The league cites a CIF bylaw that would make Sanchez ineligible for a hardship waiver because his grades were too low immediately prior to becoming homeless.
Now, Kyle must decide either to accept the hardship waiver and Sanchez play this season or reject it and give a reason. Sanchez could then appeal the rejection - making the timing of Kyle's decision and the length of the season critical considerations.
Trinity High AthleticDirector Mandy Lahey said she plans to deliver Sanchez's paperwork to the CIF office in Chico on Friday morning.
After an exhaustive investigation, Athletic Business’ Committee on Voter Compliance has discovered proof that more than 100,000 votes cast on behalf of Texas A&M’s Kyle Field were done so using an automated voting script. Therefore, AB has deemed Kyle Field ineligible from the 2014 College Facility Playoff effective immediately.
Following successful votes by their respective high school governing bodies, transgender student-athletes at high schools in Minnesota and Virginia will be able to participate in sports based on their identified gender.
"I applaud the Minnesota High School League's decision to pass a proposal that tells trans students in our community their identities matter just as much as everyone else's," said Congressman Keith Ellison in a written statement. "At a time when so many transgender students are bullied and harassed in the schoolyard, the MSHSL's decision recognizes their dignity and humanity on and off the playing field. All trans students are asking for is to be treated as human beings and I stand with them."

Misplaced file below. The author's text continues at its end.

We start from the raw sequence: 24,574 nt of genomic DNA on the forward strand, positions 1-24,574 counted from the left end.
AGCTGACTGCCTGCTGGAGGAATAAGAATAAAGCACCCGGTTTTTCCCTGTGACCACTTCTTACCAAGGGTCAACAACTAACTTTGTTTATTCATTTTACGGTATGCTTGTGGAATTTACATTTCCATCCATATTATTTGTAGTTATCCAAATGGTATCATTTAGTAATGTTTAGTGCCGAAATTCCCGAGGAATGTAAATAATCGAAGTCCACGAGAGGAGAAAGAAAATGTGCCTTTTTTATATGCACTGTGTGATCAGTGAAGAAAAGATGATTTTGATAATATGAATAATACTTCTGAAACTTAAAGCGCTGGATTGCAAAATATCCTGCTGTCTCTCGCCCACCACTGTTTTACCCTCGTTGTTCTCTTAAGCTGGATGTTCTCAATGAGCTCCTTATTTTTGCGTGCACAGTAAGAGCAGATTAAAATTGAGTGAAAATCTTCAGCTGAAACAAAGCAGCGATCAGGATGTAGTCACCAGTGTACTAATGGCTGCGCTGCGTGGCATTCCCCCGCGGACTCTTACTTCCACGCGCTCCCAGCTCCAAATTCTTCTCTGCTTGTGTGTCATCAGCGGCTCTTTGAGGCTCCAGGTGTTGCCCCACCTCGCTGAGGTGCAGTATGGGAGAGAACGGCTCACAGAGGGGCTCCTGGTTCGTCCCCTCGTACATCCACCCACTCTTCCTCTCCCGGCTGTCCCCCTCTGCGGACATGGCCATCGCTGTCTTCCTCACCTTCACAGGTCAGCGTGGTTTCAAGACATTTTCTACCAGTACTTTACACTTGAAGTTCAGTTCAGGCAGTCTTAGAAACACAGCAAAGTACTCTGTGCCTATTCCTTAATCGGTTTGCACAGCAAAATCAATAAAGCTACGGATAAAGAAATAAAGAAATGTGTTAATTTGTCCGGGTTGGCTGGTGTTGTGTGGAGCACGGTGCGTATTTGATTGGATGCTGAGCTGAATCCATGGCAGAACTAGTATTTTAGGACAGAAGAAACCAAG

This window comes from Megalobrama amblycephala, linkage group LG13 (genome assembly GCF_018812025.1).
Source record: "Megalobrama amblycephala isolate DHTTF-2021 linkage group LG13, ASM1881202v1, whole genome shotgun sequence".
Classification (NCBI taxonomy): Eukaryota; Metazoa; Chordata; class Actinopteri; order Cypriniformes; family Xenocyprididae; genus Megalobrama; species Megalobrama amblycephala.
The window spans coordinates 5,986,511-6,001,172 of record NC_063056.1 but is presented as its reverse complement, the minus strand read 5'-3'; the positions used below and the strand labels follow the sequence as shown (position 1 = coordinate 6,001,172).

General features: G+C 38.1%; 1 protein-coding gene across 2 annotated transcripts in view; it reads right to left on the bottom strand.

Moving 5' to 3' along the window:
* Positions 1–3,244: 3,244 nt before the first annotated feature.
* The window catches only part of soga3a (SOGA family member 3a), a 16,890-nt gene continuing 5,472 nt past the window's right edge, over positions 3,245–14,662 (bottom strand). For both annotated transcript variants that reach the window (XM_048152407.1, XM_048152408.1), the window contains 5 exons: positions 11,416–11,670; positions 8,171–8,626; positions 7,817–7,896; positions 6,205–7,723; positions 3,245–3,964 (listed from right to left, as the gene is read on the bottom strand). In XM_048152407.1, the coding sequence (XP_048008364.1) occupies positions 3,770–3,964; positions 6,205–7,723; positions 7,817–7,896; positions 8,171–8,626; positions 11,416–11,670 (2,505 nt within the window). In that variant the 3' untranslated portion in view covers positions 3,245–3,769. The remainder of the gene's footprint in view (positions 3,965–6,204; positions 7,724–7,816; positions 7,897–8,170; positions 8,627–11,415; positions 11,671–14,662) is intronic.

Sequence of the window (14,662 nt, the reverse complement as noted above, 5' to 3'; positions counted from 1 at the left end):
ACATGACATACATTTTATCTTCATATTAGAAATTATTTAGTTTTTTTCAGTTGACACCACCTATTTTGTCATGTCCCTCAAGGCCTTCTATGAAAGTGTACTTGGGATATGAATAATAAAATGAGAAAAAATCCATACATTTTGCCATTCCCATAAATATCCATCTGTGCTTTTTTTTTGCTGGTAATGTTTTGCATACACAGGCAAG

The policy has been getting a lot of attention in Minnesota over the past few months, delaying a vote initially planned for October after more than 10,000 emails were sent to league officials voicing opinions on the issue. Once again, supporters and opponents of the policy packed the meeting room for this week's vote, holding signs expressing their opinions. The new policy, approved by 18 of 20 board members, specifically addresses the participation of students born male but identifying as female participating in girls' sports, as state law already allows for girls' participation in boys' sports.
"We would not want to take away that privilege from anyone, but the answer is not to say that you should be given special privileges above and beyond everyone else," said Autumn Leva of the Minnesota Family Council, which submitted a petition with more than 5,000 signatures opposing the policy. "The answer isn't to say we're just going to completely ignore physical realities, especially in the world of physical sports."
The new policy in Virginia amends one passed by the Virginia High School League last February that included the requirement that students must undergo gender reassignment surgery before being allowed to play for a team matching their identified gender. The requirement was viewed as too strict and unobtainable, since reassignment surgery is rarely approved for those under the age of 18.
While the new policy removes this restriction, students must still meet a variety of criteria before their participation on a particular sports team is approved. Students must submit a personal statement affirming their gender identity, as well as testimonies from family or peers, and must demonstrate that they have begun some type of hormone therapy.
The materials must then be submitted to the VHSL district committee, which will review the materials and make a recommendation to VHSL’s executive director. If the request is approved, a student is immediately eligible to begin participating in a sport. If denied, a student can appeal the decision.
In Minnesota, students must submit statements from parents and healthcare professionals, leaving the decision up to the school's activities director, though appeals will be conducted by an independent party. The new policy will take effect beginning with the 2015-16 school year. Private schools will be exempt from the policy under state and federal law. The MHSL’s approval of the new policy brings the number of states with some type of policy addressing transgender student participation in high school activities to 33.